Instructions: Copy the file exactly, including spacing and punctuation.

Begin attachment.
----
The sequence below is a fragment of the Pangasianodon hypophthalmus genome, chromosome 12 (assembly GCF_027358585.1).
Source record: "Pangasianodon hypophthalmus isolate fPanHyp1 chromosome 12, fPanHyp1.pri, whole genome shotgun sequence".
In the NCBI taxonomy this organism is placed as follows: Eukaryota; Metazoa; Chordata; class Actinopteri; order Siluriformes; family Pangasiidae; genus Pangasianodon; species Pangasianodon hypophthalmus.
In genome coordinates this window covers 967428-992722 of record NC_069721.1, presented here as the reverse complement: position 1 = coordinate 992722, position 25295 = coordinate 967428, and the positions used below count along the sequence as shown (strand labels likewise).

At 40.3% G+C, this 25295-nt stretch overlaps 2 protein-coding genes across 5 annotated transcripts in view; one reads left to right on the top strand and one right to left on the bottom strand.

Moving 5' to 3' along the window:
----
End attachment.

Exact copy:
The sequence below is a fragment of the Pangasianodon hypophthalmus genome, chromosome 12 (assembly GCF_027358585.1).
Source record: "Pangasianodon hypophthalmus isolate fPanHyp1 chromosome 12, fPanHyp1.pri, whole genome shotgun sequence".
In the NCBI taxonomy this organism is placed as follows: Eukaryota; Metazoa; Chordata; class Actinopteri; order Siluriformes; family Pangasiidae; genus Pangasianodon; species Pangasianodon hypophthalmus.
In genome coordinates this window covers 967428-992722 of record NC_069721.1, presented here as the reverse complement: position 1 = coordinate 992722, position 25295 = coordinate 967428, and the positions used below count along the sequence as shown (strand labels likewise).

At 40.3% G+C, this 25295-nt stretch overlaps 2 protein-coding genes across 5 annotated transcripts in view; one reads left to right on the top strand and one right to left on the bottom strand.

Moving 5' to 3' along the window: